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May 31, 1985 - Image 13

Resource type:
The Detroit Jewish News, 1985-05-31

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Brit Milah Defined



with coupon



Rabbi Paysach Krohn, who re-
presents the fifth generation of a
family of mohelim, is a highly
qualified provider of authoritat-
ive knowledge on brit milah
(ritual circumcision)
In Brit Milah: Circumcision –
the Covenant of Abraham, Rabbi
Krohn provides comprehension

"B rit Milah:
Circumcision - the
Covenant of
Abraham" by Rabbi
Paysach Krohn.

about the subject in another of the
informative works from Mesorah
Publications under the ArtScroll
series, a collection devoted to tra-
ditional and Talmudic studies.
The "ecstatic joy" with which
circumcision is observed is de-
fined in this extensive study. The
Talmud is a major source for the
roots of the theme, in its treat-
ment by Rabbi Krohn.
The commitment to the ideal
major in Jewish identification, in

the field of milah — circumcision
— is treated here by Rabbi Krohn
as a mitzvah. It is analyzed with
joy and the author points out that
"our first Patriarch, Abraham,
accompanied the performance of
his son Isaac's bris with a festive
meal. This is unusual, for with no
other mitzvah do we find our
forefathers or anyone else in the
Torah tendering a festive meal."
Rabbi Krohn thereupon com-
"It has been suggested that the
inherent joy in a bris is because it
is everlasting. The imprint of a
bris placed on a child remains
with him forever, stamps him as a
partner in the covenant, and iden-
tifies him with his Jewish breth-
ren throughout the world.
"Rambam writes: 'There is an
empathy of mutual love and assis-
tance among people who are
united by a sign they consider the
symbol of a covenant.' Further-
more, it is the delight of a parent's
first commitment to the child that
he will be reared in a way of life
prescribed by Hashem.
"How fortunate then is the
mohel who is able consistently to
participate in this great moment
in the lives of parents and their
newborn infant."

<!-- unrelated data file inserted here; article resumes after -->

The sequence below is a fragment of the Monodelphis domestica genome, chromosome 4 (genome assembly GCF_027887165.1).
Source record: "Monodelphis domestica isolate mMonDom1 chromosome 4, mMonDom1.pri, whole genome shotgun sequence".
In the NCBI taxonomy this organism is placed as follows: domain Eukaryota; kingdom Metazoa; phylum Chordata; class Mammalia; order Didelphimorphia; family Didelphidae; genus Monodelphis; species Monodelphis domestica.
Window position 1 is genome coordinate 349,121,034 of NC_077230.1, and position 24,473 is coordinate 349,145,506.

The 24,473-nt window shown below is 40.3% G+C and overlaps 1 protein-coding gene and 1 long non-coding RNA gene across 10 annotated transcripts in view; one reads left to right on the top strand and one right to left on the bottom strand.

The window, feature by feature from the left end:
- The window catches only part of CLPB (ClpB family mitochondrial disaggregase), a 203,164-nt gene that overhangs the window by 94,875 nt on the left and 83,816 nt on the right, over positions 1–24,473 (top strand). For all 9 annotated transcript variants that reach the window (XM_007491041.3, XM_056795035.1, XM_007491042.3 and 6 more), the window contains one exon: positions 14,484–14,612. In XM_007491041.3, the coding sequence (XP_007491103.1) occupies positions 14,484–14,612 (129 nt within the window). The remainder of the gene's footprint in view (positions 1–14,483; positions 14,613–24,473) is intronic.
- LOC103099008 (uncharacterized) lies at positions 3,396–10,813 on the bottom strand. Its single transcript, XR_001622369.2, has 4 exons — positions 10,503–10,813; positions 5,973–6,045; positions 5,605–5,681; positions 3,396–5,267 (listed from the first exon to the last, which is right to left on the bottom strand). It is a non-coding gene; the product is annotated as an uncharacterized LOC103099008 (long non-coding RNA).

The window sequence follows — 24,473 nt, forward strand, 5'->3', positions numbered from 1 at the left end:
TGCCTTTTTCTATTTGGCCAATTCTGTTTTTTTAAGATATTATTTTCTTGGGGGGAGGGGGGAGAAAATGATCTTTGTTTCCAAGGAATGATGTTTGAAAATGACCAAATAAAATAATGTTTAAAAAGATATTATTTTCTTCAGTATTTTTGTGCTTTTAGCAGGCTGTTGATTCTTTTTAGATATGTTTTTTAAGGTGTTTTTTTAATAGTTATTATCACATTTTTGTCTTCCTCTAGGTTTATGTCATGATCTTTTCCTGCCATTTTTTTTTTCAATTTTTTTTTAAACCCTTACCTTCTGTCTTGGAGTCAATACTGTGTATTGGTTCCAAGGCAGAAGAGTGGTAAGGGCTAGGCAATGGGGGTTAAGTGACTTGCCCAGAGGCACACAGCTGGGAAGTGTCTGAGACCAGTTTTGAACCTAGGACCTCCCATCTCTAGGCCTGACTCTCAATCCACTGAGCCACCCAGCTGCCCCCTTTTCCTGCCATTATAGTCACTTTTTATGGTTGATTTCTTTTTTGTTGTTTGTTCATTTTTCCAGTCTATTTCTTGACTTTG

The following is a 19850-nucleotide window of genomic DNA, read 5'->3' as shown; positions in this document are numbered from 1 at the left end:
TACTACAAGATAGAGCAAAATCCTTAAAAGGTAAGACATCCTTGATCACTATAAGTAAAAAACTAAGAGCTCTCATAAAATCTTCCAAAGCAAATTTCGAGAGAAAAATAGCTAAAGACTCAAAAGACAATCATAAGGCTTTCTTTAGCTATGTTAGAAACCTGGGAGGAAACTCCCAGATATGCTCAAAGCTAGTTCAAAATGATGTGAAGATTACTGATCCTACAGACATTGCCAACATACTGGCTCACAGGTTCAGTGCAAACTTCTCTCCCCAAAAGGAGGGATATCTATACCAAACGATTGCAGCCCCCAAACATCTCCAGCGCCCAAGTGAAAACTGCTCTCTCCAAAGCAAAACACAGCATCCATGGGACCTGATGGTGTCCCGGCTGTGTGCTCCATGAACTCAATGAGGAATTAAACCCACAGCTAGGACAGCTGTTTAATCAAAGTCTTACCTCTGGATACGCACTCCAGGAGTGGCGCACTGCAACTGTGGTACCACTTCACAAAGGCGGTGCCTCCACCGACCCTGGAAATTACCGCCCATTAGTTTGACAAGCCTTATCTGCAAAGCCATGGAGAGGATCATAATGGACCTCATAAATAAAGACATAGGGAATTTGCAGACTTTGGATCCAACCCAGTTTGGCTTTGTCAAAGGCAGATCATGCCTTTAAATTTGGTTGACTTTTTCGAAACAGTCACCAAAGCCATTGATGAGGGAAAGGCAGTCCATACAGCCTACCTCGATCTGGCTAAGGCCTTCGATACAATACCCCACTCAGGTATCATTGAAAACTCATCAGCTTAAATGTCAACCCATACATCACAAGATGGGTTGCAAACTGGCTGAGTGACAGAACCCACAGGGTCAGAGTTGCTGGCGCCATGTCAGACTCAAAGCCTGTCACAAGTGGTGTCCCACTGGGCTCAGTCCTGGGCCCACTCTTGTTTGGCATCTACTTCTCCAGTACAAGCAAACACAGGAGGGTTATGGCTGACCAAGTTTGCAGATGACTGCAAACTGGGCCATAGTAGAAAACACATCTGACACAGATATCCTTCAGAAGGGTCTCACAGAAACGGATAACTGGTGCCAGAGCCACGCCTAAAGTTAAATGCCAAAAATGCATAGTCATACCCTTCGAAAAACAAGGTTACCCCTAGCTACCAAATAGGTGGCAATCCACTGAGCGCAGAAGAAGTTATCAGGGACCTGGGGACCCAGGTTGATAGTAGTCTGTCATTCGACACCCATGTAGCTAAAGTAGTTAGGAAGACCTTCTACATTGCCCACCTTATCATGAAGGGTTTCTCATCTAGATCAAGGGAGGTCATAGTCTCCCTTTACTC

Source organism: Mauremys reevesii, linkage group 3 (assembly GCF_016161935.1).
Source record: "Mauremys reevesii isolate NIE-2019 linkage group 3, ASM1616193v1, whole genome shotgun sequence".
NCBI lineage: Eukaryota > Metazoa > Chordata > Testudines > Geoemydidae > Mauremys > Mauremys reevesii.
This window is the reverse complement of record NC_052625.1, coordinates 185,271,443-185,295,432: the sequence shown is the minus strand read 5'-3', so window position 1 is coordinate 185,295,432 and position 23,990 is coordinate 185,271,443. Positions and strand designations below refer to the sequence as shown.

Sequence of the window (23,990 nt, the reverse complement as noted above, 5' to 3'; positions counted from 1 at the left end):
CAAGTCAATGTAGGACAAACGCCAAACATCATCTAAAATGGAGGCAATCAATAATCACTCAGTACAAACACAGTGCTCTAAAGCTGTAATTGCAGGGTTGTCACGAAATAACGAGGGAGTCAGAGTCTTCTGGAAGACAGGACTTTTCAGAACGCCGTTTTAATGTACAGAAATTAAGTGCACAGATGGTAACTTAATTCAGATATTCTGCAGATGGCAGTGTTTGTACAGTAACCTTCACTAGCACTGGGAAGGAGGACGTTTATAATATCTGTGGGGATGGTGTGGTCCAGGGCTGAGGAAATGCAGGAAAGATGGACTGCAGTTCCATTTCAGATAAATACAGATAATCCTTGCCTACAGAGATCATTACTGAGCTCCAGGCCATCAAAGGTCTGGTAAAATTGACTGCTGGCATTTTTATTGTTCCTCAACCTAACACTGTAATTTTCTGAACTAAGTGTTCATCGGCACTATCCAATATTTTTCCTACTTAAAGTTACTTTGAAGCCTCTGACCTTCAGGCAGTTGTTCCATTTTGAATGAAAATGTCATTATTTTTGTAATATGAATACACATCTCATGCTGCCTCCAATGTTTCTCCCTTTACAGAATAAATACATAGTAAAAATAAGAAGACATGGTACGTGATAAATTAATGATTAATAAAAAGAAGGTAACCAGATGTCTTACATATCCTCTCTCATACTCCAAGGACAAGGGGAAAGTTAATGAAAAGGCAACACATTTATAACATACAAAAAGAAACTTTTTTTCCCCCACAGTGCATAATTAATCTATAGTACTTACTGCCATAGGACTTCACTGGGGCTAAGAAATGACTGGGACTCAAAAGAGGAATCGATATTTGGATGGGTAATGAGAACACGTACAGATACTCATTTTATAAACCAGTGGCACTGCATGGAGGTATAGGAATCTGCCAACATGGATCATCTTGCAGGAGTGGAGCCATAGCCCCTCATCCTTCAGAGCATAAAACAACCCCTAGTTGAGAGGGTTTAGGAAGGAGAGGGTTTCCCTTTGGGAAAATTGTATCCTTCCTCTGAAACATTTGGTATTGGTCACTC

– P.S.

f .;







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Friday, May 31, 1985 13



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Story Of Israel Told
In Volume For Teens

A craving for knowledge about
Israel, in its historic development
as well a religious emphasis, is
provided with an impressively in-
formative text inlsrael: Covenant
People, Covenant Land. With this
volume, Union of American He-
brew Congregations (UAHC)
enriches its informative library,
with the special attention that is
given as does this volume by
Seymour Rossel.
The thoroughness with which
the history of Israel, with em-
phasis on covenant and people are
given here, is marked by the Com-
petence of the author. Rossel is an
educator with a rich background
in many fields of Jewish cultural
The ideals perpetuated in the
"Promise of Redemption," as it
continued uninterruptedly
through the ages, gets serious at-
tention in this study. In a sense,
the review of the entire Jewish
record relating to Israel as people
and faith makes this volume a
history of the Jewish people as
well as of Israel the state.
Rossell traces many factors in
Jewish history which prove the
binding tie of the Israel ideal to
the generations.
Indeed, not only land and reli-
gion, but also the political experi-
ences, the attitudes of many 'na-
tions toward Israel and Jewry, the
political experiences, the atti-
tudes of many nations toward Is-
rael and Jewry, the political
occurrences, especially in recent
decades, receive full attention in
the Rossel analysis.

While this Israel Covenant vol-
ume is intended for youths 12-15,
it is necessary to commend it as
having value as well for the older
readers. Parents will do well to
share the book with their chil-

Aids Industry

Rehovot — A survey conducted
among alumni of the Weizmann
Institute's Feinberg Graduate
School shows that a growing per-
centage have jobs in the indus-
trial and defense-related sectors.
The survey was a follow-up on
the careers of 224 Feinberg
graduates from three depart-
ments (physics, electronics and
applied mathematics) who re-
ceived their doctoral degrees be-
tween 1956 and 1985. The results
disclosed that 20 percent are cur-
rently employed in Israeli indus-
try and an additional 20 percent
work in defense-related research
and development institutes.

JNF Creates
Park Golda

New York — Park Golda, at
Nahal Revivim, in tribute to the
late Golda Meir, Israel's Prime
Minister, is being. established in
Israel as an international project
of the Jewish National Fund-
Keren Kayemeth Lelsrael.

They look like ordinary candles . . until you light them yourself

Young and old. Single or
married. Mother and daughter.
Observant and non-observant
...For thousands of years
Jewish women have been light-
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Friday evening.
Why? The answer goes
beyond tradition. It goes deep-
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Shabbos candles can affect
your entire life.
It softens the harshness
that surrounds you. It bestows

serenity and peace that is so
elusive in today's hectic world.
It generates an inner warmth
and an outer glow that radiates
for an entire week.
But don't just take our word
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Light candles this Friday
evening'. See what it does for
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children. loved ones and friends.
See how one brief moment
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seven days.

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